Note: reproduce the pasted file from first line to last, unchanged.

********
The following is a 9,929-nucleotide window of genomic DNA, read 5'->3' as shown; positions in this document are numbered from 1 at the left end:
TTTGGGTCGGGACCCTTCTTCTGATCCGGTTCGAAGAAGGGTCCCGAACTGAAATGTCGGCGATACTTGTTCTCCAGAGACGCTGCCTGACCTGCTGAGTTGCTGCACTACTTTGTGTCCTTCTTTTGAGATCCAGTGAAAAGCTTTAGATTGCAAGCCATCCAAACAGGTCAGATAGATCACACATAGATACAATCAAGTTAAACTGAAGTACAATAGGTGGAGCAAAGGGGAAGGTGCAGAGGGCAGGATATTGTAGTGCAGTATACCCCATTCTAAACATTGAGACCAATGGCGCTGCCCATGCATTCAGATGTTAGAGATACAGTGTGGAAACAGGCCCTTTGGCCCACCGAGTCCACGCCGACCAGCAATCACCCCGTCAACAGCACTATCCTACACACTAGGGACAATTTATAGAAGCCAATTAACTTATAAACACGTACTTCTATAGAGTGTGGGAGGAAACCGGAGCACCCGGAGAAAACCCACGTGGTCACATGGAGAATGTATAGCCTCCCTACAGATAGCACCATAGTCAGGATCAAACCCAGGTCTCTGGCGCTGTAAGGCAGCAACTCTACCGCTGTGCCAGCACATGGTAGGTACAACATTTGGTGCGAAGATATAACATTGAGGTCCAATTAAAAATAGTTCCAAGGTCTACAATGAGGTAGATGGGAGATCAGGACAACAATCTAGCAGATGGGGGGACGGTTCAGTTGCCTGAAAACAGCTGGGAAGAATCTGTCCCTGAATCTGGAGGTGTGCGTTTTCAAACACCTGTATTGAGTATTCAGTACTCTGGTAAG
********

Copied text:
The following is a 9,929-nucleotide window of genomic DNA, read 5'->3' as shown; positions in this document are numbered from 1 at the left end:
TTTGGGTCGGGACCCTTCTTCTGATCCGGTTCGAAGAAGGGTCCCGAACTGAAATGTCGGCGATACTTGTTCTCCAGAGACGCTGCCTGACCTGCTGAGTTGCTGCACTACTTTGTGTCCTTCTTTTGAGATCCAGTGAAAAGCTTTAGATTGCAAGCCATCCAAACAGGTCAGATAGATCACACATAGATACAATCAAGTTAAACTGAAGTACAATAGGTGGAGCAAAGGGGAAGGTGCAGAGGGCAGGATATTGTAGTGCAGTATACCCCATTCTAAACATTGAGACCAATGGCGCTGCCCATGCATTCAGATGTTAGAGATACAGTGTGGAAACAGGCCCTTTGGCCCACCGAGTCCACGCCGACCAGCAATCACCCCGTCAACAGCACTATCCTACACACTAGGGACAATTTATAGAAGCCAATTAACTTATAAACACGTACTTCTATAGAGTGTGGGAGGAAACCGGAGCACCCGGAGAAAACCCACGTGGTCACATGGAGAATGTATAGCCTCCCTACAGATAGCACCATAGTCAGGATCAAACCCAGGTCTCTGGCGCTGTAAGGCAGCAACTCTACCGCTGTGCCAGCACATGGTAGGTACAACATTTGGTGCGAAGATATAACATTGAGGTCCAATTAAAAATAGTTCCAAGGTCTACAATGAGGTAGATGGGAGATCAGGACAACAATCTAGCAGATGGGGGGACGGTTCAGTTGCCTGAAAACAGCTGGGAAGAATCTGTCCCTGAATCTGGAGGTGTGCGTTTTCAAACACCTGTATTGAGTATTCAGTACTCTGGTAAG